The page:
Samsung announced on Thursday that its 3GAE (3nm-class gate-all-around early) manufacturing method is set to begin high-volume production this quarter (meaning within weeks). Not only is it the first 3nm class manufacturing method in the industry, it is also the first node to incorporate all-around gated field-effect transistors (GAAFETs).
Samsung Foundry’s 3GAE process technology is the company’s first to use GAA transistors, which Samsung calls multi-bridge channel field-effect transistors (MOSFETs).
The company has made many claims when describing its 256MB GAAFET SRAM chip developed with its 3GAE technology. Samsung claims the technique will result in a 30% performance improvement, a 50% reduction in power consumption, and up to an 80% increase in transistor density (including a mix of logic and SRAM). However, it remains to be seen how Samsung’s actual mix of performance and power consumption would play out.
About three years ago, Samsung unveiled its 3GAE and 3GAP nodes
Compared to the currently used FinFETs, GAAFETs in principle have many advantages. The channels of the GAA transistors are horizontal and flanked by gates. GAA channels are created by epitaxy and selective material removal, allowing designers to fine-tune them by changing the channel width of the transistor. Wider channels provide better performance, while narrower channels provide less power.
Such precision reduces transistor leakage current (i.e. reduces power consumption) and variability in transistor performance (provided everything is working correctly), resulting in lead times faster, faster time to market and higher returns. According to a recent Applied Materials presentation, GAAFETs have the potential to reduce cell space by 20-30%.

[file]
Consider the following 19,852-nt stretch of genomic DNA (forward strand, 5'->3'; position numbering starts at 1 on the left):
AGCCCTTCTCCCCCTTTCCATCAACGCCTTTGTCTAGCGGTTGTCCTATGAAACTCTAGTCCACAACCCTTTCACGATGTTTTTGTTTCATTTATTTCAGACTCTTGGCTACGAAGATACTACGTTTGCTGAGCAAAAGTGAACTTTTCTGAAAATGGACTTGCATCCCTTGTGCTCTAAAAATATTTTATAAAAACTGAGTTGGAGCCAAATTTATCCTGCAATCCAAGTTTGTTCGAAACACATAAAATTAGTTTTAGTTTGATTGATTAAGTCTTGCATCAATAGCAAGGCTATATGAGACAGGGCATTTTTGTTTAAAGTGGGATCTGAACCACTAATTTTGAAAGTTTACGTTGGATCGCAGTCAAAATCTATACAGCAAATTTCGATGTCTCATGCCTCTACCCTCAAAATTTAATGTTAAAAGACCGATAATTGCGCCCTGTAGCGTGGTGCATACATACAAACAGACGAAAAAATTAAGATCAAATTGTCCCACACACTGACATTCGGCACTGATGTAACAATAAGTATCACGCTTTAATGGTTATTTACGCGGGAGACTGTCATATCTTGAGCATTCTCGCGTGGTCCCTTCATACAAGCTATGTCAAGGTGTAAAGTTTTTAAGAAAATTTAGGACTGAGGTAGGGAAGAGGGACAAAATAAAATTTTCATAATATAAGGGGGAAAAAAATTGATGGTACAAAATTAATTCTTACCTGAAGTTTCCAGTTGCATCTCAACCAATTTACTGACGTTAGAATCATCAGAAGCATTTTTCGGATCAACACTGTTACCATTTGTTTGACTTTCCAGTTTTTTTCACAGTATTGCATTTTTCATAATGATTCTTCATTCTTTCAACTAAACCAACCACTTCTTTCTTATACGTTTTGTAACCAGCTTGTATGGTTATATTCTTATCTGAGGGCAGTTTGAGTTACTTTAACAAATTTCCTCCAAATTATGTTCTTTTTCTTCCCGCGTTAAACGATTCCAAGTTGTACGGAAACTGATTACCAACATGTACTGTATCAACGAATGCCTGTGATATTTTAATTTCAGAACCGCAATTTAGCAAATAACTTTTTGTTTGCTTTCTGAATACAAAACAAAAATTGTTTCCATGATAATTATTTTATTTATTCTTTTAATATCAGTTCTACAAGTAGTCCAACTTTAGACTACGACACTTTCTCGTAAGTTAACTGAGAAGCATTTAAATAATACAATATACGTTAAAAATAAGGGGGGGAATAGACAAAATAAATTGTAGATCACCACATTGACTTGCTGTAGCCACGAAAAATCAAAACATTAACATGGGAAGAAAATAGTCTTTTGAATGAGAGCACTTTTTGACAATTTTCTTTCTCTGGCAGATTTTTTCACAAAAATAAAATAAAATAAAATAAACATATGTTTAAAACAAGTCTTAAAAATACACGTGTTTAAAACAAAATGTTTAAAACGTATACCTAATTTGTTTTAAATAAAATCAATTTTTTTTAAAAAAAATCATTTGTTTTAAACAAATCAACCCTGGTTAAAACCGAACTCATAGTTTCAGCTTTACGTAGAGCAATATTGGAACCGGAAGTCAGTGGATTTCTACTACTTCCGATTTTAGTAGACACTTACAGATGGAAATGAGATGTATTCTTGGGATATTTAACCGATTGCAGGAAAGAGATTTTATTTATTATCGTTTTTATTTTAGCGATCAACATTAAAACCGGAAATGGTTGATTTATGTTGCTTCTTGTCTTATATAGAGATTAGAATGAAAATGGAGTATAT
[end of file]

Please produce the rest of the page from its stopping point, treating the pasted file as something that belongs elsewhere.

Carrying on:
Recently announced high-vacuum Integrated Materials Solution (IMS) technologies have been applied to solve a major problem in GAA transistor fabrication: the deposition of multilayer gate oxides and metal gate stacks through the channels in the limited space provided. Applied Materials’ first new IMS technique uses integrated steps of atomic layer deposition (ALD), heating, plasma processing and metrology to fabricate a thinner 1.5 angstrom gate oxide. Dipole engineering and some ALD stages are combined in the metal gate IMS.
As an “early” 3nm class manufacturing technology, Samsung’s 3GAE will primarily be used by Samsung LSI (Samsung’s chip development arm) and perhaps one or two of SF’s other alpha customers.
Expect 3GAE technology to be widely used, assuming the yields and performance of these products meet expectations, given that Samsung’s LSI and other early SF consumers prefer to create chips in very large quantities. volumes.
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